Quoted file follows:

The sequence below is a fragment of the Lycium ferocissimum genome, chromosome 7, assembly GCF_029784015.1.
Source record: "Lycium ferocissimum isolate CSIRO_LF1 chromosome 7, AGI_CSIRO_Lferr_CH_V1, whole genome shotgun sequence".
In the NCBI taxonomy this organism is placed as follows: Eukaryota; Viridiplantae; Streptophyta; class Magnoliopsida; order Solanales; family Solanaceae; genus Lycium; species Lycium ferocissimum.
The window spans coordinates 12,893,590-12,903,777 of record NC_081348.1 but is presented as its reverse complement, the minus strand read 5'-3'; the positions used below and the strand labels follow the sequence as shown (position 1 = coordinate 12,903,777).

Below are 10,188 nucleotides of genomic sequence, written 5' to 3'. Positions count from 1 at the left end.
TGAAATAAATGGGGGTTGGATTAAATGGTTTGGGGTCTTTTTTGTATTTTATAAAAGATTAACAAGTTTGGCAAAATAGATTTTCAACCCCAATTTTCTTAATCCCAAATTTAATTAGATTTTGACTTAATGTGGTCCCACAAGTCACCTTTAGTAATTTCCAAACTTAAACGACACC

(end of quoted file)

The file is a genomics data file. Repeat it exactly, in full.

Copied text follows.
The sequence below is a fragment of the Lycium ferocissimum genome, chromosome 7, assembly GCF_029784015.1.
Source record: "Lycium ferocissimum isolate CSIRO_LF1 chromosome 7, AGI_CSIRO_Lferr_CH_V1, whole genome shotgun sequence".
In the NCBI taxonomy this organism is placed as follows: Eukaryota; Viridiplantae; Streptophyta; class Magnoliopsida; order Solanales; family Solanaceae; genus Lycium; species Lycium ferocissimum.
The window spans coordinates 12,893,590-12,903,777 of record NC_081348.1 but is presented as its reverse complement, the minus strand read 5'-3'; the positions used below and the strand labels follow the sequence as shown (position 1 = coordinate 12,903,777).

Below are 10,188 nucleotides of genomic sequence, written 5' to 3'. Positions count from 1 at the left end.
TGAAATAAATGGGGGTTGGATTAAATGGTTTGGGGTCTTTTTTGTATTTTATAAAAGATTAACAAGTTTGGCAAAATAGATTTTCAACCCCAATTTTCTTAATCCCAAATTTAATTAGATTTTGACTTAATGTGGTCCCACAAGTCACCTTTAGTAATTTCCAAACTTAAACGACACC